Advertisement
YOU ARE HERE: LAT HomeCollectionsPresidents

President's party expected to win Kyrgyzstan election

But critics accuse Bakiyev, who came to power after a popular uprising, of trying to suppress the opposition.

December 16, 2007|From Reuters

BISHKEK, KYRGYZSTAN — Kyrgyz voters began casting ballots today in a snap parliamentary election expected to hand President Kurmanbek Bakiyev's party an overwhelming victory though it is being criticized as undemocratic by the opposition.

Home to U.S. and Russian military air bases, and bordering China, Kyrgyzstan has been unstable since 2005 when protests led to veteran leader Askar Akayev's ouster and brought Bakiyev to power.

The parliament, elected in a disputed vote two years ago that spurred the protests, is packed with Akayev-era deputies, and has been the main source of political tension since. Bakiyev dissolved it in October and promised to hold a free and fair vote this time.

But opposition leaders have accused Bakiyev of orchestrating a campaign to silence them and abusing power in favor of his Ak Zhol party in the run-up to the vote.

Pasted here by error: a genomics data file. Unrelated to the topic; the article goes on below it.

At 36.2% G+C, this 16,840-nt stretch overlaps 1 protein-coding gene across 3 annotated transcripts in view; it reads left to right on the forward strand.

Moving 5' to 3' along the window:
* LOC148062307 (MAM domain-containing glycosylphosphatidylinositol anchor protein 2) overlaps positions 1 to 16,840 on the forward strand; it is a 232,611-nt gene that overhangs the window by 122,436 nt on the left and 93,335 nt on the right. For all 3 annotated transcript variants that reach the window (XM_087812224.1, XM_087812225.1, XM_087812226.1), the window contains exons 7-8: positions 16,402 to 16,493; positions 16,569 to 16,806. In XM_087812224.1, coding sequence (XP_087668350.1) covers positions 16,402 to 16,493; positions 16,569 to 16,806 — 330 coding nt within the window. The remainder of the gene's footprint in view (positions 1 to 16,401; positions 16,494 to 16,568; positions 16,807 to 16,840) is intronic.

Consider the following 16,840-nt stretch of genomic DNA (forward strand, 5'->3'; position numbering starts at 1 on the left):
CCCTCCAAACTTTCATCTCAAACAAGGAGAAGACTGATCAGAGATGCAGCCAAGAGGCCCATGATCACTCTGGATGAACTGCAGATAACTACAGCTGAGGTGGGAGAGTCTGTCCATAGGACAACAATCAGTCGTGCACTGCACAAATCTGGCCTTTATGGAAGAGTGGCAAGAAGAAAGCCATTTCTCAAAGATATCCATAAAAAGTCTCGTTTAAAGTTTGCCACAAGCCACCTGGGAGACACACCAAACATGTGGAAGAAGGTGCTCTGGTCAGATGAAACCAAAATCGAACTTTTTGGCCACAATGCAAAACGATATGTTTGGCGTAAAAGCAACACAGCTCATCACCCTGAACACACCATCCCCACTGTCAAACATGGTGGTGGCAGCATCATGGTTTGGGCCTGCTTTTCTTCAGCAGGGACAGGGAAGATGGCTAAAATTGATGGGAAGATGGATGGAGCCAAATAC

"It is a deja vu situation: Everything is just like in 2005," said Almazbek Atambayev, head of the opposition Social Democratic party.

Kubatbek Baibolov, leader of another opposition party, Ata-Meken, added: "Massive electoral fraud is being planned."

Bakiyev was elected in a 2005 presidential vote praised by Western monitors. But a constitutional referendum in October, which extended his authority, was criticized by the Organization for Security and Cooperation in Europe. The group has sent more than 250 election observers for today's vote.

From the densely populated south to Kyrgyzstan's mountainous border with China, 2.7 million registered voters will cast their ballots from 8 a.m. to 8 p.m.

Potential unrest in Kyrgyzstan, a nation of 5 million, is a worry to Russia and the West as it might spill over into other Central Asian regions.

Bakiyev says a less unruly parliament would help the government move forward with stalled economic reforms in an impoverished country burdened by a huge external debt.

But the opposition said it feared Bakiyev might overstep the mark and block its entry into the assembly altogether.

"It seems the plan is to have one team in parliament that would vote unanimously," Atambayev said. "If that is the case, the situation in the country would become unpredictable."

Some voters said they were ready for a stronger presidential hand for the sake of stability.

"Maybe the president will pay attention to the people now," said Alim, 50, a resident of the capital, Bishkek. "It is important that the election goes smoothly and quietly."

Advertisement
Los Angeles Times Articles
|
|
|